Poor performance: Parent company forces nationwide shutdown of Performance Bicycle

The demise of Performance Bicycle will still leave Charlottesville with what the industry considers an overcrowded market.
Staff photo The demise of Performance Bicycle will still leave Charlottesville with what the industry considers an overcrowded market. Staff photo

At a time when more people are pedaling, our area will kick off the new year with one fewer bike shop. Customers were told that longtime fixture Performance Bicycle in Seminole Square will close by the end of January, following the bankruptcy of Philadelphia-based parent company Advanced Sports Enterprises.

“It’s sad to see it close, sad for the people who work there,” says Andrew Sterling, an amateur bike builder and casual rider in Charlottesville. “The number of bicycle stores is shrinking. I’m surprised.”

Sterling points out that in addition to Performance, Cville Bike and Tri closed within the past four or so years. At the same time, other local bike experts say ridership is still growing.

The apparent disparity traces to overcrowding in the local market. Scott Paisley, co-owner of Blue Wheel Bikes, which was established in 1973, says industry norms suggest a city like Charlottesville can sustain about three bike shops.

Today, aside from chain store Performance, the city has Blue Wheel, two Blue Ridge Cyclery locations, the Bike Factory, Endeavour Bicycles, and Community Bikes, plus outlying businesses like Crozet Bicycle Shop.

No one at the local Performance store would speak with the media, and store manager Tim Gathright, who has been with the company 22 years, referred us to ASE, which had not responded at press time.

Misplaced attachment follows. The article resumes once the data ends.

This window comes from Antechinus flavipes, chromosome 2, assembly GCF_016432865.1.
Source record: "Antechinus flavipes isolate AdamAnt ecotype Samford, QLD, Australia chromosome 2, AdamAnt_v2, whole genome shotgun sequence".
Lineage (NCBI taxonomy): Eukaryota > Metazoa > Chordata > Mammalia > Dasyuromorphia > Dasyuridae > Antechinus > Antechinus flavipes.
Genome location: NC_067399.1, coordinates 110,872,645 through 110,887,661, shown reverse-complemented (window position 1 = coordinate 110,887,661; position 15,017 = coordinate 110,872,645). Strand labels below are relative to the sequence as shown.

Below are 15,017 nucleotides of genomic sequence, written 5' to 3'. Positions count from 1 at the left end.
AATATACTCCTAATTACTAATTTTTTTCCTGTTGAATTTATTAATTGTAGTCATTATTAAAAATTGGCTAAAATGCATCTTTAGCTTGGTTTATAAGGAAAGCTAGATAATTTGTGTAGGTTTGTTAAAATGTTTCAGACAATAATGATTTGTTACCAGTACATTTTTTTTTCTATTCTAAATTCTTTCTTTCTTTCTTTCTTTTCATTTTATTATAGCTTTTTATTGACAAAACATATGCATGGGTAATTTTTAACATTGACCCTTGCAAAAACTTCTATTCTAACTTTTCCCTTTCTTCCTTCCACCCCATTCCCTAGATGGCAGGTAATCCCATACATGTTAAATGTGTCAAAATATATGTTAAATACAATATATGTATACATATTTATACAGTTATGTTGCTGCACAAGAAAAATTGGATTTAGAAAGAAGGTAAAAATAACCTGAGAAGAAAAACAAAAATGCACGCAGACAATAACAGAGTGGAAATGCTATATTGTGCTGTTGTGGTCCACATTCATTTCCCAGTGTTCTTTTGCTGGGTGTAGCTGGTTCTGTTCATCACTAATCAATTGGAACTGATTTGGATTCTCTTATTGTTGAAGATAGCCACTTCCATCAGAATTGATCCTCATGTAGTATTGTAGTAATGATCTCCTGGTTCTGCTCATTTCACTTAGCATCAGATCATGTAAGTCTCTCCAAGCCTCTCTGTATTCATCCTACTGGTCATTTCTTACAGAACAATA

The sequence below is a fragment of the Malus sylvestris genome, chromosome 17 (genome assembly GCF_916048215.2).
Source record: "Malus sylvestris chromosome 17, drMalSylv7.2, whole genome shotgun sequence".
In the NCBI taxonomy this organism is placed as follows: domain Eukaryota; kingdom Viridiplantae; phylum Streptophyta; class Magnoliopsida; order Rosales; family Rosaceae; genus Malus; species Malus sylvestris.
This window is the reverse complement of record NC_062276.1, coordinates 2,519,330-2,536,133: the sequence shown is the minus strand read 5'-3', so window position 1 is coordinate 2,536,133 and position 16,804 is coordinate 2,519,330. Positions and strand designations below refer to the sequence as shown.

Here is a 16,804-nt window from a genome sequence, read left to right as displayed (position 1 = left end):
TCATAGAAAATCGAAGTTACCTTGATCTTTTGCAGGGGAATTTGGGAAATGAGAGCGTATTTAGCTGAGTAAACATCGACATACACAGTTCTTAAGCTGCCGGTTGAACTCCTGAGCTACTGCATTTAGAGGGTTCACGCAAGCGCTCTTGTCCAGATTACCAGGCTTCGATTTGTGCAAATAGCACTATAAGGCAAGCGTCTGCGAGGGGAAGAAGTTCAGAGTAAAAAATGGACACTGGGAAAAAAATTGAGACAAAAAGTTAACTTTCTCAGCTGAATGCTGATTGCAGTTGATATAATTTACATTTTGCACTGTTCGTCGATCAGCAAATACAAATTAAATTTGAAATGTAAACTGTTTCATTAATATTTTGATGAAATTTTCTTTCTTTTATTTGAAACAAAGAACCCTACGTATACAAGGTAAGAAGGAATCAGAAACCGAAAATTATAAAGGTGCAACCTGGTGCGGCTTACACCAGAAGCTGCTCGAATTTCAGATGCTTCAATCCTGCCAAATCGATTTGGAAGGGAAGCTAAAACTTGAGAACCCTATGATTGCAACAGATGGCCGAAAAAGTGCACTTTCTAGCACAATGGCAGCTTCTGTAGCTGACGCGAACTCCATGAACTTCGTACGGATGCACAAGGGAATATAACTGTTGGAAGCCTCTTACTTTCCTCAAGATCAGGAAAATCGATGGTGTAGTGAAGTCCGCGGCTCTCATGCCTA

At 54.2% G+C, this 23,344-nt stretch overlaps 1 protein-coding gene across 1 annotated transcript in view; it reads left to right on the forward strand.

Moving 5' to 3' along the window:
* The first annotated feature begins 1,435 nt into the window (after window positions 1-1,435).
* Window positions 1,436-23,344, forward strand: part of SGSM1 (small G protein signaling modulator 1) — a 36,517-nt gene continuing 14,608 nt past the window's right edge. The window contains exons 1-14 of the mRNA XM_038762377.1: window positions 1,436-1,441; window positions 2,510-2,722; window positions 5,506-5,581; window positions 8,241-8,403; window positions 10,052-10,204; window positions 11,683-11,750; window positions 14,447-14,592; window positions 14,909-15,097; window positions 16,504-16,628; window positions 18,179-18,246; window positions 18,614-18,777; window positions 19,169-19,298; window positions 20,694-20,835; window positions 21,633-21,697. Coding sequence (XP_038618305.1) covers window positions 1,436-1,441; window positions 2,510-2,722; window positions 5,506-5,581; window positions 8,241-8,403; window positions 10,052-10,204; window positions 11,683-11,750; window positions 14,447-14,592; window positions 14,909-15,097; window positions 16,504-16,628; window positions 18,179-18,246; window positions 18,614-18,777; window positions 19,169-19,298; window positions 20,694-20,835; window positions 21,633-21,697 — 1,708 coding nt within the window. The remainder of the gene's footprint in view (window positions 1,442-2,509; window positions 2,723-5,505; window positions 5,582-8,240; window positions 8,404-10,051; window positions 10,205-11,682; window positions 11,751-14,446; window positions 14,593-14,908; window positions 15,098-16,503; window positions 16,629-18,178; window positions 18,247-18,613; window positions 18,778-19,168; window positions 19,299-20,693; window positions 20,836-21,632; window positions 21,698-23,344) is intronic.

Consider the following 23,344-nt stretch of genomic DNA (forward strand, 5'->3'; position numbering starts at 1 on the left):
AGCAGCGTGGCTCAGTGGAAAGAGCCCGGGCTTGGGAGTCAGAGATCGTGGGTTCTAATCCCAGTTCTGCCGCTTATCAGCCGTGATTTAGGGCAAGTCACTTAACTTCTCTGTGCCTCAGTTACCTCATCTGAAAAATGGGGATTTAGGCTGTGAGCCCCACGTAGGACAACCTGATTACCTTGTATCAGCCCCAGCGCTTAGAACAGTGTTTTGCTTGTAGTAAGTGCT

Performance was doing poorly two years ago. In August 2016, Advanced Sports International merged with Performance Bicycle and ASE became the parent company to both. Sales and profit growth lagged on the retail side, an ASE media release noted.

Performance has been known for its “head-scratchingly low prices,” and the low margins made profits difficult, according to Bicycling magazine.

Its closing could leave a sizeable amount of business available to other local stores. Shawn Tevendale, owner of Blue Ridge Cyclery, says that information he has puts Charlottesville as a $5 million to $6 million market for retail bicycles. Of that total, Performance has a 15 percent to 20 percent share, in the annual range from about $750,000 to $1.2 million.

Paisley says the pending departure of Performance may or may not significantly lift his business. “It’s always been hard to keep our nose above water,” he says. He credits the store’s 45-year longevity to co-owner Roger Friend’s attention to the bottom line and their ability to make financial sacrifices in the face of both brick-and-mortar and internet competition.

Tevendale is more optimistic. “Every retailer in Charlottesville stands to benefit from this and it will allow some other businesses to succeed.” He says he may be able to expand his team of 13.   

“Cycling in Charlottesville is tricky,” says Paisley, “ but doable.”

Updated January 7 to add the Bike Factory among remaining bike shops.